>Combustible Dust in a Gin?

>Just over 2 yrs ago an area near Savannah, Georgia was rocked by a large explosion and fire at the Imperial Sugar facility. The ultimate cause of the explosion where several employees died was the apparently harmless dust that had accumulated in many places in the plant. That dust when, suspended in the air, became extremely explosive.

As a result of that one incident the focus was put on all industries that can generate dust. The first agency to make issue with combustible dust was the Georgia Fire Marshall’s office. Insurance Commissioner John Oxendine took the first swing at regulating dust in industrial facilities. That process hasn’t been completed but about the same time, Congress began to look into combustible dust and hearings started into a federal law that would govern combustible dust. In the mean time, OSHA has decided to look at combustible dust.

OSHA already has precedent in working with combustible dusts. All grain handling facilities have been subject to rules on dusts for nearly 30 years. Those rules speak a great deal to housekeeping and reducing accumulations of dust in the various parts of an elevator. These rules were developed in response to a rash of grain dust explosions in 70’s and early 80’s. It was developed with the joint work of industry and OSHA and has been hugely successful. Injuries and deaths from grain dust explosions in covered facilities has dropped to nearly zero thanks to those regulations.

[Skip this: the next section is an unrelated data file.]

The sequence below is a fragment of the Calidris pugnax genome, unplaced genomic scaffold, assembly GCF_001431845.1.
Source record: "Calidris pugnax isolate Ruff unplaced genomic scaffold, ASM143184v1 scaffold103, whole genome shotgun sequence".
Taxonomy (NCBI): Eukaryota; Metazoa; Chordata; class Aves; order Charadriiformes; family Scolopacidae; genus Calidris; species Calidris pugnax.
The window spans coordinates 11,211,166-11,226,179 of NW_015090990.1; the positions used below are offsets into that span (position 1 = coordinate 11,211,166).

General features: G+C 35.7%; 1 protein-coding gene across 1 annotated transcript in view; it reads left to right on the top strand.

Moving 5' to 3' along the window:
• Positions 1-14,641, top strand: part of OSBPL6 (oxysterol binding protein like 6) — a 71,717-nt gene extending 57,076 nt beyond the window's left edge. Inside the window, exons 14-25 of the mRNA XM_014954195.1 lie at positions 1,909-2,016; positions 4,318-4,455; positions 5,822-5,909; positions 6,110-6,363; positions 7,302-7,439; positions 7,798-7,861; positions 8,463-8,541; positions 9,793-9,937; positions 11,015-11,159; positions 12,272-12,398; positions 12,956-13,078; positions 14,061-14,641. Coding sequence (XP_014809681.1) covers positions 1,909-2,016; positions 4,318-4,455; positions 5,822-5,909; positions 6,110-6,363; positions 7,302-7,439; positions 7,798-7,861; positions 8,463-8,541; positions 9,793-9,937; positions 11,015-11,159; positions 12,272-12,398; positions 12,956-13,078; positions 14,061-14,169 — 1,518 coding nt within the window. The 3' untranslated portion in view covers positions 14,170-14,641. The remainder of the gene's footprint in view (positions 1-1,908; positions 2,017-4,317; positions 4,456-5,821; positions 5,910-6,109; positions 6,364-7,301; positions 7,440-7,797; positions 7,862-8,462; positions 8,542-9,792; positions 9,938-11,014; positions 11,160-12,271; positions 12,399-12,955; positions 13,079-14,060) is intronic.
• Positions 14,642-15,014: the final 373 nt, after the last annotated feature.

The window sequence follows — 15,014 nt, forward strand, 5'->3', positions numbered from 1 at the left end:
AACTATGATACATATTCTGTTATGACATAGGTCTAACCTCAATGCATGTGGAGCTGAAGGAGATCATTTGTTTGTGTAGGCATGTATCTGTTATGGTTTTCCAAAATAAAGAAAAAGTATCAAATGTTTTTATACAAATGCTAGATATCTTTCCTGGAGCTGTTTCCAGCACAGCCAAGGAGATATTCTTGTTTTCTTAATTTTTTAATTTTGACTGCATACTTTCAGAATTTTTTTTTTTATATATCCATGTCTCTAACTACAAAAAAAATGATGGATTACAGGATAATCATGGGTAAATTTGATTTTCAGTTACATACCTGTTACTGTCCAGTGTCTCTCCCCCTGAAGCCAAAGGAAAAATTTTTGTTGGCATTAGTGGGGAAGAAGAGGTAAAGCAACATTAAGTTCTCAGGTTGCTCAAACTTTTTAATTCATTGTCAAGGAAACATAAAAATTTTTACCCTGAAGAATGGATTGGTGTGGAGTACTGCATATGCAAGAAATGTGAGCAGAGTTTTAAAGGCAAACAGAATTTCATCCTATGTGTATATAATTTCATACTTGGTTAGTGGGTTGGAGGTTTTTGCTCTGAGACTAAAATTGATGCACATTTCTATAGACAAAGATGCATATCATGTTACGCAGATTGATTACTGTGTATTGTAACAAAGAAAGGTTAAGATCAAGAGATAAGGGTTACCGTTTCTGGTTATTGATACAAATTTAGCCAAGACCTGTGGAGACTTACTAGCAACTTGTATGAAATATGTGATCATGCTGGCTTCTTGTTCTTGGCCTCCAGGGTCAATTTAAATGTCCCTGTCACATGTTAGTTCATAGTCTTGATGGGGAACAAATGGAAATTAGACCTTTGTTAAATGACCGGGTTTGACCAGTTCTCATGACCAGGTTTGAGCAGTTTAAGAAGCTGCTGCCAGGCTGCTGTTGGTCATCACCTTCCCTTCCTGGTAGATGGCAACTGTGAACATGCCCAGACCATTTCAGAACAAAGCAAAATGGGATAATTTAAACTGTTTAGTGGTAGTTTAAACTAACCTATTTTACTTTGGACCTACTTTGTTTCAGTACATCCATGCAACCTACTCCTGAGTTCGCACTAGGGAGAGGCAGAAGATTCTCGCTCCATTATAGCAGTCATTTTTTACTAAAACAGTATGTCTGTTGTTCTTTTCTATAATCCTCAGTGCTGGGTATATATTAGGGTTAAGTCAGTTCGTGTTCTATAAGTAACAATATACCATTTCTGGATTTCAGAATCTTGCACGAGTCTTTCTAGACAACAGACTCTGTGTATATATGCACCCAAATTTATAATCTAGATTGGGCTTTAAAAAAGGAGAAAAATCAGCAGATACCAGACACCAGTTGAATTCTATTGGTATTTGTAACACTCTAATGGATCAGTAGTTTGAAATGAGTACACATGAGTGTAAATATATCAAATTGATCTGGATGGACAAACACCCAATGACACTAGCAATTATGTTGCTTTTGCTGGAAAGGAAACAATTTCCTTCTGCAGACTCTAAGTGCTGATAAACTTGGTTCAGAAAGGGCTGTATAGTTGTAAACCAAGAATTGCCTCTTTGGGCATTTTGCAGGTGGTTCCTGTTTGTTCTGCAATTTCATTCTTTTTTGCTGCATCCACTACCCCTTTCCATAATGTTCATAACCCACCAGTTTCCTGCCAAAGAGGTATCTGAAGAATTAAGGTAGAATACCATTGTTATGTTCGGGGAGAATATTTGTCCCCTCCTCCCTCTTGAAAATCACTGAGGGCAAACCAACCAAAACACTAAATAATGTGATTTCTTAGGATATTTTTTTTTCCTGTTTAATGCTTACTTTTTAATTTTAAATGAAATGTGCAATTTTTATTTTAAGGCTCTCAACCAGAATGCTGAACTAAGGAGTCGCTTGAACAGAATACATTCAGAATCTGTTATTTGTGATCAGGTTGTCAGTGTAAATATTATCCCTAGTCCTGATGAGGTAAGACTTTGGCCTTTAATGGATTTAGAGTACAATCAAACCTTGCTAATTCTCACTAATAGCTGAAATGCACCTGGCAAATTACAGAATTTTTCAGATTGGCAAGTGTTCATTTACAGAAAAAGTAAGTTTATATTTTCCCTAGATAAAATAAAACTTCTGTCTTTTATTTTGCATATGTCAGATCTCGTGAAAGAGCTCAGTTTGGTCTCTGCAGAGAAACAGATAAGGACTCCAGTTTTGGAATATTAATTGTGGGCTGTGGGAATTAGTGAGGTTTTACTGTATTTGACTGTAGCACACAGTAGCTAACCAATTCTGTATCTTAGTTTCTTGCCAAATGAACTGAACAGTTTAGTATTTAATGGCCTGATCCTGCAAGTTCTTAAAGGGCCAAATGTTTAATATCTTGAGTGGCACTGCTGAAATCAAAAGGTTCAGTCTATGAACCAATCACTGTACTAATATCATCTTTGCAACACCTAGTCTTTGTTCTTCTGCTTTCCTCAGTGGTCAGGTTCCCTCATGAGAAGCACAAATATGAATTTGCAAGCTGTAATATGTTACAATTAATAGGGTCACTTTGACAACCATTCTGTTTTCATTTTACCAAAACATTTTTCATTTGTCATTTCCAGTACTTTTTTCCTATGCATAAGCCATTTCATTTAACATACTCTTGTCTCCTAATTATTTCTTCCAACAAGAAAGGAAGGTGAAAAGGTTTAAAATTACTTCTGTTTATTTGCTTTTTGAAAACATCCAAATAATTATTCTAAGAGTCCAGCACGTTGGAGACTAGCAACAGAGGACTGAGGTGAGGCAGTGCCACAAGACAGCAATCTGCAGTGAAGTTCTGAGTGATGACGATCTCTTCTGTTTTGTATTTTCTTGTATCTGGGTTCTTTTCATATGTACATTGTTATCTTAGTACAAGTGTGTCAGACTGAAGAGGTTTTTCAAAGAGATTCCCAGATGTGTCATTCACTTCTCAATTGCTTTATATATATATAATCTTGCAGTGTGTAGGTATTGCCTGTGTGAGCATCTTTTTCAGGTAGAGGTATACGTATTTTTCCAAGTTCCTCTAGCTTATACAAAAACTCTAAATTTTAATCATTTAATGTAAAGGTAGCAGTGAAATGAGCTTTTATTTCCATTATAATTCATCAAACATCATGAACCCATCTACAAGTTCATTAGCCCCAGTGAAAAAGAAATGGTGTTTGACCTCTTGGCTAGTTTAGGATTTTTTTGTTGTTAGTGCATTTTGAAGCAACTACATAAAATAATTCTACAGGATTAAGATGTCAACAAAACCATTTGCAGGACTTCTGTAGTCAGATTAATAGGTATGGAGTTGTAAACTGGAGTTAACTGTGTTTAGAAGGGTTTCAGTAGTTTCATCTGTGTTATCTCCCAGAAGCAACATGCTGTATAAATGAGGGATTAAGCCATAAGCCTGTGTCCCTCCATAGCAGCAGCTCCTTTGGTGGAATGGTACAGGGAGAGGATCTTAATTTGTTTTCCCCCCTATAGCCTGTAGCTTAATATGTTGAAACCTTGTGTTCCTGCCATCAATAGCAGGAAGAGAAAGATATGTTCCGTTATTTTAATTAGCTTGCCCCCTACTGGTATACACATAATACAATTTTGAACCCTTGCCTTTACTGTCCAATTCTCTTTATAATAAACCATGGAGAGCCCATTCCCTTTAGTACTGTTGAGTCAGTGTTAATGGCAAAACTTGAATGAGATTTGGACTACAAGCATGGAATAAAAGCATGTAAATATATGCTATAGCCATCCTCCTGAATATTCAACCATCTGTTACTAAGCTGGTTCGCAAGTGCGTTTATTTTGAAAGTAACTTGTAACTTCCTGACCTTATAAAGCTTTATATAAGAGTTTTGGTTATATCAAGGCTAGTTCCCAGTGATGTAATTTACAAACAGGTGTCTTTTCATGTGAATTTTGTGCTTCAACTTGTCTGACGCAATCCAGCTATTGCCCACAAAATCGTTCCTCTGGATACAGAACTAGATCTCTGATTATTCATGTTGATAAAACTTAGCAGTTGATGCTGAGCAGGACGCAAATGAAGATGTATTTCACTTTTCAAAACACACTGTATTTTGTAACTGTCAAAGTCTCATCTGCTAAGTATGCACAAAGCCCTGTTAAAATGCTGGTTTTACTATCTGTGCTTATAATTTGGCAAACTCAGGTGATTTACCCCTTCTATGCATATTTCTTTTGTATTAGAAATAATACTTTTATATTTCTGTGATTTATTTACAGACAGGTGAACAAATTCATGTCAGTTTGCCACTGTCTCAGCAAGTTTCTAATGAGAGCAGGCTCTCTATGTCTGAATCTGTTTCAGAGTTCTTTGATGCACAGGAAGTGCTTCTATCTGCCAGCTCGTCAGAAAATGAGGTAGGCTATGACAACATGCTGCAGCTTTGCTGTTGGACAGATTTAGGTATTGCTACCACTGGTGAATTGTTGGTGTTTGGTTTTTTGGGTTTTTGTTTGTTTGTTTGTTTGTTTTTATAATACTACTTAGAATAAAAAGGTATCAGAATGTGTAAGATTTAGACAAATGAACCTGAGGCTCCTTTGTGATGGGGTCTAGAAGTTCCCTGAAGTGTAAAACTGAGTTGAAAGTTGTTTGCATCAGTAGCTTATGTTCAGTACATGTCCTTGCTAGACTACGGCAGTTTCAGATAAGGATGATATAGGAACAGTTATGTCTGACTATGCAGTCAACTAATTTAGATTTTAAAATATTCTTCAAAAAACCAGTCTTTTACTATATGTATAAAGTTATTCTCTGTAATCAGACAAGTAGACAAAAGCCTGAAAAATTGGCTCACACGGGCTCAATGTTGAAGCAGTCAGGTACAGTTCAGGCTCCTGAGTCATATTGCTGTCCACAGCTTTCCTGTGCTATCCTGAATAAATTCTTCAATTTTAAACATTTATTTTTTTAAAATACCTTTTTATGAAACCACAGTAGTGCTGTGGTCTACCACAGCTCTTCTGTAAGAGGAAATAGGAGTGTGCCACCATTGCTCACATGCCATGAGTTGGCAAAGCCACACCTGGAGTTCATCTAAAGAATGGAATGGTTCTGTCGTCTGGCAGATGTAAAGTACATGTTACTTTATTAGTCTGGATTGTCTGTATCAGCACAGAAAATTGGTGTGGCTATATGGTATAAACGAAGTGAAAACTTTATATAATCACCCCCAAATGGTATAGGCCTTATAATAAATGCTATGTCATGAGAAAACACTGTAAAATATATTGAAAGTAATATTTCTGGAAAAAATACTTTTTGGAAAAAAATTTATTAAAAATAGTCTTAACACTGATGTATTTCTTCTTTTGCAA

The first outlines of a new OSHA rule dealing with combustible dusts is a very broad reaching rule that any facility that has any dust accumulations ,regardless of agriculture or general industry, would be subject to. OSHA officials have held a number of listening sessions across the country over the past several months and we are awaiting the next draft. After attending one of those sessions, I can say it appears they are going to rely heavily on the National Fire Protection Association (NFPA) for guidance. NFPA has had standards in place as part of the fire code and OSHA may bring those regulations in as OSHA regs or they my write their own. We’ll have to wait for a proposed rule to find out.

In the mean time, cotton gins certainly have dust but we’ve never had an explosion in a gin. Fires are much rarer than they used to be in fact. Nonetheless, it appears that OSHA could specifically include gins in this new regulation because of a mis-identified fire in California a number of years ago. An incident was called an explosion and it was just a lint fire. If OSHA uses similar reports to define the scope of the new rule, we could indeed be brought in under it.

So where does that leave us? At the Beltwide Cotton Conference this year, attendees heard that tests performed at Texas A&M showed that dusts found around a gin would not support combustion at any concentration. Southeastern Cotton Ginners Association joined with the National Cotton Ginners and others in writing comments asking that this information be considered and that gins be excluded from the scope of any new rule that is developed. We are attempting to get the report in CA changed and other measures to attempt to stay out from under this unnecessary and potentially burdensome regulation.

We’ll be monitoring OSHA for more information and expect movement sometime this summer.